From materials to information technology to consumer discretionary, no sector is immune. The only way to avoid the pitfalls of unfavorable foreign exchange rates is to restrict business to the U.S., an idea most growth-seeking companies wouldn’t entertain. Even if business were to remain stateside, revenue could still be hurt by a lack of foreign tourists, since a strong local currency makes travel and shopping more expensive for them.
Luxury jeweler Tiffancy & Co., for one, is well aware of this fact.
About a quarter of Tiffany’s total sales come from foreign markets, meaning the exchange rate has lately nibbled at earnings. Even though the company reported increased quarterly sales at international stores, profits fell 15 percent, from $124.1 million a year ago to $104.9 million. Tiffany is also seeing a marked decline in tourist shoppers to its flagship Fifth Avenue store this year because the dollar has made it more expensive to visit the U.S.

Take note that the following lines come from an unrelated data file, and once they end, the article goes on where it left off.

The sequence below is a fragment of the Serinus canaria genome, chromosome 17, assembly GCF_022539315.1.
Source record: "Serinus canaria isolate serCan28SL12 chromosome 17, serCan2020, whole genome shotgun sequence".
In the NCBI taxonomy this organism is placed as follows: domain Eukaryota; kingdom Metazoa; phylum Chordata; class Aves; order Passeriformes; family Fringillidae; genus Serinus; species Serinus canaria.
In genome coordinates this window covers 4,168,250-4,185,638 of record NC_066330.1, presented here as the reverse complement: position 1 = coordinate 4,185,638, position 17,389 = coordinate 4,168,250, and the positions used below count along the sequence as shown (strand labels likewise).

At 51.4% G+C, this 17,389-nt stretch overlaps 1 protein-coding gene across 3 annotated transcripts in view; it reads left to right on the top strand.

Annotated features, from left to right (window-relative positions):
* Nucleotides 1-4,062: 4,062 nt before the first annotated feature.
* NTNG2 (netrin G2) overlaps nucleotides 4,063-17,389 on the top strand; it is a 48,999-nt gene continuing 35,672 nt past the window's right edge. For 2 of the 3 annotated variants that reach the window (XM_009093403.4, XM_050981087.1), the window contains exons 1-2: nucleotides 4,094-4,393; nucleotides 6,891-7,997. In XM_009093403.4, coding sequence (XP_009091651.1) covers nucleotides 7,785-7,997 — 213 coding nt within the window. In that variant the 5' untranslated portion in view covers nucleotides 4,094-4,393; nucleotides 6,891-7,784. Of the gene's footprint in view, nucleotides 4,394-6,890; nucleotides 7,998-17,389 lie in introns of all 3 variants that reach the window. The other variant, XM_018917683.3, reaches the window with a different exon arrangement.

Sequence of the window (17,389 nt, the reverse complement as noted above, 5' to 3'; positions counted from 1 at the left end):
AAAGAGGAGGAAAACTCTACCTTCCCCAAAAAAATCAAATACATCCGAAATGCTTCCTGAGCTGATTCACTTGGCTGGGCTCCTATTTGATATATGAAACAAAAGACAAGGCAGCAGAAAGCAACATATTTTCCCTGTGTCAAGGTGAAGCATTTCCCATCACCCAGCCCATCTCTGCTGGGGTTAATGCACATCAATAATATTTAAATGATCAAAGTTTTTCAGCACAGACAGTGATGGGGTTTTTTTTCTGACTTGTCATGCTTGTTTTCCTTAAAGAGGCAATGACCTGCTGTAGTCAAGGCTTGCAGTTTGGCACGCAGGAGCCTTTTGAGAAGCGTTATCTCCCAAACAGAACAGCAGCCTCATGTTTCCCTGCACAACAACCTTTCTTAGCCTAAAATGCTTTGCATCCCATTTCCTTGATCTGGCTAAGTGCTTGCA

New York-based department store chain Macy’s has also been hit by the strong dollar, resulting in lower overseas profits and fewer tourist visitors. Chief Financial Officer Karen Hoguet even reported that the company’s worst performance, geographically, was in its major tourist markets. To counter flat year-over-year revenue growth, Macy’s will be closing 35 to 40 of its stores in early 2016, saving it some $300 million.
Macy’s isn’t the only department store that’s felt the negative effects of a stronger greenback. Walmart, the Bentonville, Arkansas-based retail giant, reported first-quarter revenue of $114 billion, down 0.1 percent from the same quarter the previous year. According to the store, global currency fluctuations were responsible for a loss of $3.3 billion in net sales. Another issue affecting revenue right now is Walmart’s decision to raise its minimum wage to $9 an hour.